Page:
The Prosecution of Julie Amero

What the railroading of a teacher by technically inept police and prosecutors reveals about the criminal justice system


In October 2004, Julie Amero, a substitute teacher in Norwich, Connecticut, was teaching a seventh grade language class. While Amero was using a laptop computer—one accessible to both students and teacher—the computer began spinning off pop-up ads for pornographic websites. Amero concedes she was checking her email and surfing the Internet while she was supposed to be teaching. Perhaps that makes her a bad substitute teacher (though she had taught at the school for a year and a half without incident). But it doesn't make her a sex offender.

Yet in January 2007 Amero was convicted on four counts on the ambiguous charge of "risk of injury to a minor, or impairing the morals of a child." Her ridiculous prosecution is the product of a Puritanical, zero tolerance hysteria; stubborn, obstinate police and prosecutors; and a criminal justice system that hasn't adequately adapted to modern technology.

Prosecutors in the case improbably contended that Amero—who had no prior criminal record and was seven months pregnant at the time—intentionally exposed her class of seventh-graders to Internet pornography. She faced up to 40 years in prison.

Even if Amero had knowingly and willingly exposed her middle school class to pornography, she should at worst have lost her job, and perhaps faced a fine and revocation of her teaching license. That she could have spent most of the rest of her life in prison says she was either over-charged, or was charged with a ridiculously stupid law. Probably both.

But Amero insists she never intended for her class to be an Internet-abetted lesson in sex education, and there's plenty of reason to believe her. She says she panicked when a loop of unwanted pop-up ads from porn sites began to appear while she was using the computer in front of her students. The more Amero frantically tried to close the ads, the more they kept springing up—a problem not at all uncommon on computers lacking up-to-date firewalls and virus protection.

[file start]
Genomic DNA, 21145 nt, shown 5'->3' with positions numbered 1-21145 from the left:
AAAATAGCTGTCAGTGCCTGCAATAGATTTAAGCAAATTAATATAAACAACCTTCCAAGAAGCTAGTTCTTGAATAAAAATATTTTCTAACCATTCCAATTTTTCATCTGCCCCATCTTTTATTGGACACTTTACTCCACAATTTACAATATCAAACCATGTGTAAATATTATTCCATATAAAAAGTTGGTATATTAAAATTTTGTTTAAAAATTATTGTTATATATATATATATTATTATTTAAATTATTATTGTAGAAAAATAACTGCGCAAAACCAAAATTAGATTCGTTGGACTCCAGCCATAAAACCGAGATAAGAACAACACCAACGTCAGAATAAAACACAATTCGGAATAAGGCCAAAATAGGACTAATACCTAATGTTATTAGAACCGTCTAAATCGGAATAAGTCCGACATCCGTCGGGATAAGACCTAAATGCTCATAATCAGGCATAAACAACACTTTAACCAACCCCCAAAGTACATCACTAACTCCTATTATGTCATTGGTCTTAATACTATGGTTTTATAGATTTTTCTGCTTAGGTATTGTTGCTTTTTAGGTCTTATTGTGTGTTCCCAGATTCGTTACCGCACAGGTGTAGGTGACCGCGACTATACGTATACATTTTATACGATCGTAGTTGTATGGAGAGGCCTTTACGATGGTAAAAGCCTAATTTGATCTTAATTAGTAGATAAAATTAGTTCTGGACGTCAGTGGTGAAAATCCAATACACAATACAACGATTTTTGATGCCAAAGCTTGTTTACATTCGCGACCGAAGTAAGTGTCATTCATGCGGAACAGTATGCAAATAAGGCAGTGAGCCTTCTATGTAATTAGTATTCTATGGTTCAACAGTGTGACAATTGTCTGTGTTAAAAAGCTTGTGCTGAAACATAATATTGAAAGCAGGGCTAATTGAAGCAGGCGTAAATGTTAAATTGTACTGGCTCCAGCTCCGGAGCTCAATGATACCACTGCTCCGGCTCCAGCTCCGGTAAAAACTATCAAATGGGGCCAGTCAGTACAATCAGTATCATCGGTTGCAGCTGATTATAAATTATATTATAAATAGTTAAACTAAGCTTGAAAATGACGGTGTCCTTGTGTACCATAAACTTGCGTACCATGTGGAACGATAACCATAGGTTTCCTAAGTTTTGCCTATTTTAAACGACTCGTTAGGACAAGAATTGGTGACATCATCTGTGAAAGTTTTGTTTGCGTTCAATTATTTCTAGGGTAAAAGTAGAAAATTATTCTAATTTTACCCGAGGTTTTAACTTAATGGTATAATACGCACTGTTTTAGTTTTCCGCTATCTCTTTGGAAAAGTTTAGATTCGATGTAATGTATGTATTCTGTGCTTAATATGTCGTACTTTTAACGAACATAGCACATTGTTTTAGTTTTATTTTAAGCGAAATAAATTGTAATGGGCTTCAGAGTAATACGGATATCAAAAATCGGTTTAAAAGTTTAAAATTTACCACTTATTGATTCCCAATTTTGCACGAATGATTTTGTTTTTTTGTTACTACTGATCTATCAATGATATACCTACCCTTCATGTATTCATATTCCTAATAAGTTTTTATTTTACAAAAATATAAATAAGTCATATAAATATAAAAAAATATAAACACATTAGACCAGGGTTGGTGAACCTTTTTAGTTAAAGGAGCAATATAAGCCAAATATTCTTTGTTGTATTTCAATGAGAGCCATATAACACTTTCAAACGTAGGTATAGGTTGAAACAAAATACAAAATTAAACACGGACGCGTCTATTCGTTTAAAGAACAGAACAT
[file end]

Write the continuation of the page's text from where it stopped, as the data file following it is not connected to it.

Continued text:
What's particularly troubling about Amero's case isn't necessarily the technical ignorance of the police and prosecutors—though that's troubling enough—but the fact that their ignorance seems almost willful. The state pointed out at trial that the school had put filtering software on its computers. But the school had also let the licenses for that software expire. It would have taken no more than a phone call with the Best Buy "Geek Squad" to learn that if filtering software isn't updated, it's quickly rendered useless.

Early last year, after her conviction, Amero's case caught fire on tech blogs and Internet message boards. Computer security experts across the country quickly recognized what had happened: Amero's computer had been infected with malware, invasive software that can take control of a computer, often redirecting web browsers to porn sites. Police and prosecutors conceded that they hadn't even bothered to test the computer for malicious software. Dozens of tech gurus volunteered to help with Amero's defense. When they were finally able to examine her computer, they found what they suspected—it was infested with malware.

But it gets worse. The state's expert witness, a computer crimes investigator with the Norwich Police Department, testified that because the URLs for the offending sites were "highlighted," Amero must have deliberately clicked on them. State's Attorney David Smith took it a step further. He told jurors that Amero actually would have had to type the URLs in for them to show up in the browser registry. Both assertions are flat wrong. Internet Explorer, the browser Amero was using at the time, requires neither a mouse click nor a typed URL to show that a link has been visited. Any address loaded by the browser will show up as "visited," even those uploaded in a pop-up window. Many of the porn addresses were hidden behind innocuous-sounding URLs, some disguised as hair styling sites. Amero would had to have been pretty determined in her mission to expose seventh graders to porn to memorize and deliberately key in sites like http://pagead2.googlesyndication.com, one of the offending porn sites.

None of this mattered to cops, prosecutors, or the media. Children had seen adult naughty bits, and someone had to pay. Amero was made a pariah. Local newspaper the Norwich Bulletin ran an editorial lauding Amero's conviction, declaring that her "intent was apparent" and "her deeds were disgusting."

But just in case Amero's lawyers did make a convincing case she didn't mean to upload the porn sites, Amero's prosecutors had a fall-back plan: They argued that Amero should have taken measures to block students from seeing the computer once the images started loading.